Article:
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Adaptation

The default setting of the global clock above is the ‘2°C scenario‘. To keep the planet habitable for most (but not all) people, global average temperatures must stay below 1.5°C. Click on the ‘1.5°C scenario‘ box on the above right. This shows that globally, we must stop emitting all greenhouse gases by 2029; far sooner than the Government’s goal of ‘net zero by 2050’. Average global temperatures passed 1.5°C in 2023 (Fig. 1).

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Adaptation

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Lukewarm promises made by governments in 2021 have long since been broken. Emissions are increasing, not declining, with global fossil fuel subsidies surging to record $7 Trillion in 2022. The world is currently accelerating towards at 3°C+ by 2100 and further warming into the next century (Fig. 2). To compound the problem, irreversible climate tipping points not factored into the IPCC modelling used in Figure 2 already are being passed. Due to feedback effects, instead of absorbing greenhouse gases, large parts of what little remains of natural world are now releasing them into the atmosphere, adding to what we’re emitting. This means that 4°C+ is a realistic possibility.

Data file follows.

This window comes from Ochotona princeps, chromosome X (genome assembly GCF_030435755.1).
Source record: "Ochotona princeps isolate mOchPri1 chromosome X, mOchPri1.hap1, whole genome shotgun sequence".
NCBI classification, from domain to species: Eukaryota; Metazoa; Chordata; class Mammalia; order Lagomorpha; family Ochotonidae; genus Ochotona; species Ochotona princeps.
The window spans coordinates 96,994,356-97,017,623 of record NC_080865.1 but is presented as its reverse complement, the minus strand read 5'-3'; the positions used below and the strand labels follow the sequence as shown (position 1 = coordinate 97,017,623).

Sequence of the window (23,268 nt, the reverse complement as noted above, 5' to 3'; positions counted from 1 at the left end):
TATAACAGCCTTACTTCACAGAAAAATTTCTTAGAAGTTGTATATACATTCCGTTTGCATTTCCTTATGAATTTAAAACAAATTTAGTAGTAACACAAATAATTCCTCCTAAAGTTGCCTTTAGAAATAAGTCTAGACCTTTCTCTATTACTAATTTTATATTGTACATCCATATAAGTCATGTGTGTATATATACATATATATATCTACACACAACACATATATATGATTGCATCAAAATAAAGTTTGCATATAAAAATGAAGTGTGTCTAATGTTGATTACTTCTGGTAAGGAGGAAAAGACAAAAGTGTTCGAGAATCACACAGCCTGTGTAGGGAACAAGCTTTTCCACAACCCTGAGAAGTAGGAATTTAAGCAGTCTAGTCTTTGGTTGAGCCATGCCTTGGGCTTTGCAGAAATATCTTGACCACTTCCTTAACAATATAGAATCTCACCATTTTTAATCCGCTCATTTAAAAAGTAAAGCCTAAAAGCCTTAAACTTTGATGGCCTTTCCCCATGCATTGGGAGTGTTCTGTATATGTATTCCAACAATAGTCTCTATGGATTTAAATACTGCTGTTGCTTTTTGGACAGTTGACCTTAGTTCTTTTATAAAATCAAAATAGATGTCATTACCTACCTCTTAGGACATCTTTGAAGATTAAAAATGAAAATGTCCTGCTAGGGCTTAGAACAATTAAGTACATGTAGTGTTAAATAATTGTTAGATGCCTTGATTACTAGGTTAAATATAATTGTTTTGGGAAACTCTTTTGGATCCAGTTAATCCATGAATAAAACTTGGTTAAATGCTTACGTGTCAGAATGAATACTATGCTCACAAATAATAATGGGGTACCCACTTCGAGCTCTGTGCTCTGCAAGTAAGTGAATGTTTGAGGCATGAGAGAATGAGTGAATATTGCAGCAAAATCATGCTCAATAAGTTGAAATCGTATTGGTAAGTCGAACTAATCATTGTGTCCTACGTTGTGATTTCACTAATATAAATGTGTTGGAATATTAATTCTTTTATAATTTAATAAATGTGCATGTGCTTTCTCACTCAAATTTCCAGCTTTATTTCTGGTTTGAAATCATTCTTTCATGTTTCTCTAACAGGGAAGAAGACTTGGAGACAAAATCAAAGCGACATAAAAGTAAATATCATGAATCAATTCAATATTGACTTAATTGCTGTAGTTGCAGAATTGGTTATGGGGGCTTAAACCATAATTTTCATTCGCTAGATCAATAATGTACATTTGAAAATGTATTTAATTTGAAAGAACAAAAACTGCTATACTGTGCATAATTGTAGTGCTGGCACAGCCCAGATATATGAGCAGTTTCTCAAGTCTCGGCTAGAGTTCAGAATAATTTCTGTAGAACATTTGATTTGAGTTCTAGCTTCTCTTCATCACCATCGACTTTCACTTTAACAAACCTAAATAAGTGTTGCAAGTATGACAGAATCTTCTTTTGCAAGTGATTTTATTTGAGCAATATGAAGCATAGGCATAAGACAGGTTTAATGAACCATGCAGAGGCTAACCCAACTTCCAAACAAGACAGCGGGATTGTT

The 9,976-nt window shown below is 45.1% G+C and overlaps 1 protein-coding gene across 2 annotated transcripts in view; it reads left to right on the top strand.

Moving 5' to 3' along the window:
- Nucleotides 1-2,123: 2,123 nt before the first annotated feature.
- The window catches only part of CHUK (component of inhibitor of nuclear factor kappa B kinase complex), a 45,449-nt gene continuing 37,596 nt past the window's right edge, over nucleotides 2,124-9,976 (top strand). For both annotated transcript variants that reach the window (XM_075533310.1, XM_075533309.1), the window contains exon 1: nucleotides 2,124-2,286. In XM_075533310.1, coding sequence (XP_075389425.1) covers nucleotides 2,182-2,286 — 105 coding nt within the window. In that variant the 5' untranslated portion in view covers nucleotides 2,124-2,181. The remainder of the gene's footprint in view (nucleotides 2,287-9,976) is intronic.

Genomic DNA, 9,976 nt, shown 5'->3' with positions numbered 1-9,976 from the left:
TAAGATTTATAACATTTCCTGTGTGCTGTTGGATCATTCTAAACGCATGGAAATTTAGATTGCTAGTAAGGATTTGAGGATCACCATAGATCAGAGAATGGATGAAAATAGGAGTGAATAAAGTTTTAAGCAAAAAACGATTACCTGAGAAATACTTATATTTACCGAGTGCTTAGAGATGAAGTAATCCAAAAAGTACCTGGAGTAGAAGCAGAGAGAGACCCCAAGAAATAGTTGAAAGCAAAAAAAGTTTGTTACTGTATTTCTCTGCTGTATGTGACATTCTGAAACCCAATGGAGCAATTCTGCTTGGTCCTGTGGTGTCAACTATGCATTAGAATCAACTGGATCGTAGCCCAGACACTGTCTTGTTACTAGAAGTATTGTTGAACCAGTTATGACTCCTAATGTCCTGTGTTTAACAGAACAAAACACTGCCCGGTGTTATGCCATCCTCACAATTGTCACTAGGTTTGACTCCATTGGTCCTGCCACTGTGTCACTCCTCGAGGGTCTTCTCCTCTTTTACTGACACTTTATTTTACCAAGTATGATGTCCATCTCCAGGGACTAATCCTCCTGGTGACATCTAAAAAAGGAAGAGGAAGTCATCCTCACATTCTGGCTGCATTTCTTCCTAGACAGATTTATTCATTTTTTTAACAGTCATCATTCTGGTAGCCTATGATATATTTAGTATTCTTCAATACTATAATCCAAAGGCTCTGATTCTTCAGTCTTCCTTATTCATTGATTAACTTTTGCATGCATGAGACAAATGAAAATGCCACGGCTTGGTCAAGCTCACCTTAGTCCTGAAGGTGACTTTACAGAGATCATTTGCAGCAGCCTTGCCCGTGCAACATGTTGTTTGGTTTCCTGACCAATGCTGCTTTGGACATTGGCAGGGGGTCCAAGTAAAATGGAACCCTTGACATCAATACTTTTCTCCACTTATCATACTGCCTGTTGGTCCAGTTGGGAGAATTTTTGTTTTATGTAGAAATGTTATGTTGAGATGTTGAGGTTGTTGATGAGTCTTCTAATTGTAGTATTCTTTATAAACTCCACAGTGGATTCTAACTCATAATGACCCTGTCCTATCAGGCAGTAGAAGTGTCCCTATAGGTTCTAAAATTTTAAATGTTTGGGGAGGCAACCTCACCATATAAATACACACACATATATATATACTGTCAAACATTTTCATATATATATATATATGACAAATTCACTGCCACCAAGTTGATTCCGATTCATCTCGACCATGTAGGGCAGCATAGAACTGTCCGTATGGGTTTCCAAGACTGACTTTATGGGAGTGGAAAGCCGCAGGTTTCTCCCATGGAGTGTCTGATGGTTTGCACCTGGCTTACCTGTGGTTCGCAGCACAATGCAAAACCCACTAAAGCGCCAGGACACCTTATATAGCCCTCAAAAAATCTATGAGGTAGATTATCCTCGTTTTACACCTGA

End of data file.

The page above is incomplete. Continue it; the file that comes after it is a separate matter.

The 2023 Auckland floods and Cyclone Gabrielle has driven home the point that climate change is not a remote problem. It’s here in Aotearoa, now, and yet…